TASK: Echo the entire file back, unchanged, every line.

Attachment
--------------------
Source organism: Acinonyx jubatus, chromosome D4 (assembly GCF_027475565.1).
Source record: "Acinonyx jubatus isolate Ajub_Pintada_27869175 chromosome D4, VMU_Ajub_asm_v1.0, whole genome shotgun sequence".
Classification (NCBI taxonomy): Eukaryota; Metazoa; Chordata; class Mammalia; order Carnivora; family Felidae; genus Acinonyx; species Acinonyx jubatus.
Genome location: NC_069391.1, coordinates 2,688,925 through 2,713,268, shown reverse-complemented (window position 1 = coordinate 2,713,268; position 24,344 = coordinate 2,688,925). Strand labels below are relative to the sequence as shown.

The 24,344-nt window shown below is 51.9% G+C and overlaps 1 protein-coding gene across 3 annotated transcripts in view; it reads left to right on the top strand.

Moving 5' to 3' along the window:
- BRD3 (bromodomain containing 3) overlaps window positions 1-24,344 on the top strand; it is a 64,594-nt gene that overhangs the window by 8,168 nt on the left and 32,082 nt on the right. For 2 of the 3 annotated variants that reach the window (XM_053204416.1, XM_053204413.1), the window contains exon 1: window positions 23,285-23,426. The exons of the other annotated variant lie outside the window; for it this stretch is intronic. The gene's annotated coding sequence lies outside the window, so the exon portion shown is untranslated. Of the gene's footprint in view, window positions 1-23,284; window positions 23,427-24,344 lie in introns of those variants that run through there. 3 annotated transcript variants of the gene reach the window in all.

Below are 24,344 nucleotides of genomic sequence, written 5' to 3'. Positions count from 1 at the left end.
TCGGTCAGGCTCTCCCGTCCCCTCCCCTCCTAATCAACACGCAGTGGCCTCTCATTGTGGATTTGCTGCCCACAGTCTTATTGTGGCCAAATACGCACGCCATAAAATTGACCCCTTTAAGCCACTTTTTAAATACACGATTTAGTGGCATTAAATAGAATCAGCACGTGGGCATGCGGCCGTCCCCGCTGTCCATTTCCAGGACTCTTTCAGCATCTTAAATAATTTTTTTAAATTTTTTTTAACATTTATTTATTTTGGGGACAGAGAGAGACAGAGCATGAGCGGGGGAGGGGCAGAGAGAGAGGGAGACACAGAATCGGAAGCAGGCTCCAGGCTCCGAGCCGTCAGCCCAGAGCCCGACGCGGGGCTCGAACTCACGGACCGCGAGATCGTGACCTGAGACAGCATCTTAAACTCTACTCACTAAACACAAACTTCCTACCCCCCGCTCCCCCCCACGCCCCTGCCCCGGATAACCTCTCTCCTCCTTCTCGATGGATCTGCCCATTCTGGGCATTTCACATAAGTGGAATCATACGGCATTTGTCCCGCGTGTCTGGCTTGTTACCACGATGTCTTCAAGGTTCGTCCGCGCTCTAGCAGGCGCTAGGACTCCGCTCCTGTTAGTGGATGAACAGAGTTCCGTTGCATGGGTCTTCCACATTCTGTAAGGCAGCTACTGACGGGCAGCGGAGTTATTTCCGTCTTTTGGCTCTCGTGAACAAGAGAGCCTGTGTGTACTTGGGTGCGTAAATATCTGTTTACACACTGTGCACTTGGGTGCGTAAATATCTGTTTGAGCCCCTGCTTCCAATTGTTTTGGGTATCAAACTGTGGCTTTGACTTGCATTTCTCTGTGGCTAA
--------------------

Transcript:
Source organism: Acinonyx jubatus, chromosome D4 (assembly GCF_027475565.1).
Source record: "Acinonyx jubatus isolate Ajub_Pintada_27869175 chromosome D4, VMU_Ajub_asm_v1.0, whole genome shotgun sequence".
Classification (NCBI taxonomy): Eukaryota; Metazoa; Chordata; class Mammalia; order Carnivora; family Felidae; genus Acinonyx; species Acinonyx jubatus.
Genome location: NC_069391.1, coordinates 2,688,925 through 2,713,268, shown reverse-complemented (window position 1 = coordinate 2,713,268; position 24,344 = coordinate 2,688,925). Strand labels below are relative to the sequence as shown.

The 24,344-nt window shown below is 51.9% G+C and overlaps 1 protein-coding gene across 3 annotated transcripts in view; it reads left to right on the top strand.

Moving 5' to 3' along the window:
- BRD3 (bromodomain containing 3) overlaps window positions 1-24,344 on the top strand; it is a 64,594-nt gene that overhangs the window by 8,168 nt on the left and 32,082 nt on the right. For 2 of the 3 annotated variants that reach the window (XM_053204416.1, XM_053204413.1), the window contains exon 1: window positions 23,285-23,426. The exons of the other annotated variant lie outside the window; for it this stretch is intronic. The gene's annotated coding sequence lies outside the window, so the exon portion shown is untranslated. Of the gene's footprint in view, window positions 1-23,284; window positions 23,427-24,344 lie in introns of those variants that run through there. 3 annotated transcript variants of the gene reach the window in all.

Below are 24,344 nucleotides of genomic sequence, written 5' to 3'. Positions count from 1 at the left end.
TCGGTCAGGCTCTCCCGTCCCCTCCCCTCCTAATCAACACGCAGTGGCCTCTCATTGTGGATTTGCTGCCCACAGTCTTATTGTGGCCAAATACGCACGCCATAAAATTGACCCCTTTAAGCCACTTTTTAAATACACGATTTAGTGGCATTAAATAGAATCAGCACGTGGGCATGCGGCCGTCCCCGCTGTCCATTTCCAGGACTCTTTCAGCATCTTAAATAATTTTTTTAAATTTTTTTTAACATTTATTTATTTTGGGGACAGAGAGAGACAGAGCATGAGCGGGGGAGGGGCAGAGAGAGAGGGAGACACAGAATCGGAAGCAGGCTCCAGGCTCCGAGCCGTCAGCCCAGAGCCCGACGCGGGGCTCGAACTCACGGACCGCGAGATCGTGACCTGAGACAGCATCTTAAACTCTACTCACTAAACACAAACTTCCTACCCCCCGCTCCCCCCCACGCCCCTGCCCCGGATAACCTCTCTCCTCCTTCTCGATGGATCTGCCCATTCTGGGCATTTCACATAAGTGGAATCATACGGCATTTGTCCCGCGTGTCTGGCTTGTTACCACGATGTCTTCAAGGTTCGTCCGCGCTCTAGCAGGCGCTAGGACTCCGCTCCTGTTAGTGGATGAACAGAGTTCCGTTGCATGGGTCTTCCACATTCTGTAAGGCAGCTACTGACGGGCAGCGGAGTTATTTCCGTCTTTTGGCTCTCGTGAACAAGAGAGCCTGTGTGTACTTGGGTGCGTAAATATCTGTTTACACACTGTGCACTTGGGTGCGTAAATATCTGTTTGAGCCCCTGCTTCCAATTGTTTTGGGTATCAAACTGTGGCTTTGACTTGCATTTCTCTGTGGCTAA